Vicky McClure, who has become a household name in the UK following a series of high-octane TV roles, has been made an MBE in the King’s Birthday Honours for services to drama and to charity.
The Nottingham-born actress, 40, is perhaps best known for her starring role in the BBC’s Line Of Duty, although has gained further recognition outside acting for her charity work.
McClure is a vocal advocate for the Alzheimer’s Society, of which she is an ambassador, and has raised awareness around the disease through her creation of Our Dementia Choir.
McClure first came to national attention after appearing in the 2006 skinhead-drama film This Is England, in which she played the part of the cool and easy-going Lol Jenkins.
The role, which she reprised for several TV follow-up series, won her critical acclaim and several award nominations and wins – including from the Royal Television Society and Bafta.
The This Is England franchise ran for several series, ending in 2015 with This Is England ‘90.
By this time, McClure had already begun her most recognisable role as DCI Kate Fleming, alongside Martin Compston, on Line Of Duty.
The show, which has run for six series, has been another critical success for the actress and garnered her further nominations.
She was nominated for a Bafta Television award for best supporting actress in 2015, and a National Television Award for drama performance in 2021.
McClure has maintained a close friendship with Compston, and the pair recently went head-to-head in the 2023 charity Soccer Aid match for Unicef – which saw defeat for her England side for the fifth year running.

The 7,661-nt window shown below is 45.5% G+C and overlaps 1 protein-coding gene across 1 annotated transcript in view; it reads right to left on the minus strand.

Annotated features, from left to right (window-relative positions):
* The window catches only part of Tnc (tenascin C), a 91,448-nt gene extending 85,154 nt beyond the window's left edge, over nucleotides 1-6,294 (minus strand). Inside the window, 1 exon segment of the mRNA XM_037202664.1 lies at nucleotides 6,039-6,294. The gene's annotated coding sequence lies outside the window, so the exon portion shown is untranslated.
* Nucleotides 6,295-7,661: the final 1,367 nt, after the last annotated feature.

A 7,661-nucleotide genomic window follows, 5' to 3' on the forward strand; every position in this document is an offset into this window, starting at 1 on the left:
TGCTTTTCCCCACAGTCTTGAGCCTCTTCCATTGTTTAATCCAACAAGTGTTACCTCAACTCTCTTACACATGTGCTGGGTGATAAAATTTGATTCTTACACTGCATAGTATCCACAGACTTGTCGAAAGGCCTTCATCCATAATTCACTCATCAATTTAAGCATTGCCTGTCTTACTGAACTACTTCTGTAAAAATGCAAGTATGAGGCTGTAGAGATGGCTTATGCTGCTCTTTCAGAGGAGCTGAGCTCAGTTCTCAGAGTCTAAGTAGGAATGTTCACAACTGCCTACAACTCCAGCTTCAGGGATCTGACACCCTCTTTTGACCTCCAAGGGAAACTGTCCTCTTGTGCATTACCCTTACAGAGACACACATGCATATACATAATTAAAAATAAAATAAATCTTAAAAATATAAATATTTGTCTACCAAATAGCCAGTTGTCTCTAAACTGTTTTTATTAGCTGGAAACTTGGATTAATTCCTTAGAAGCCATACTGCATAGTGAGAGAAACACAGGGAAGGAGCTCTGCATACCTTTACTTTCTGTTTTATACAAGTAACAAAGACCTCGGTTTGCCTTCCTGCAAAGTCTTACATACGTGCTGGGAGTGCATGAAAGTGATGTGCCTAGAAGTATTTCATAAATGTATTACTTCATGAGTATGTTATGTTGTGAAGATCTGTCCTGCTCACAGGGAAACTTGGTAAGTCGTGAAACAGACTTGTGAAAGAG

The actress has been involved with UK charity the Alzheimer’s Society for many years, having participated in the organisation’s annual charity walk, and becoming an ambassador in 2018.
In 2019, she started Nottingham-based Our Dementia Choir, after her late grandmother Iris’s diagnosis of Alzheimer’s taught her the healing power of music.
A BBC documentary to raise awareness of the disease culminated in the group’s performance in front of 2,000 people at Nottingham’s Royal Concert Hall, and McClure later revisited the choir in 2020 to explore the effects of the coronavirus pandemic on them.
In August 2022 she was further recognised for her work with the choir by being made an honorary Doctorate of Letters by the University of Nottingham – describing it as “my personally proudest day to date”.
“To be awarded a Doctor of Letters at the University of Nottingham, just 10 minutes from my house, the place where Our Dementia Choir was formed, among so much esteemed intellect, creative minds and excellence in your fields, this is for sure my personally proudest day to date,” she said during her acceptance speech.
“I didn’t get many GCSEs, I’m not the quickest reader but I love people, they give me purpose, this doctorate gives me purpose and if there is any advice I can give to you all today… it’s service.
“Service to others. The world is a difficult place to navigate and for those living with dementia and other life altering illnesses we must do our bit.”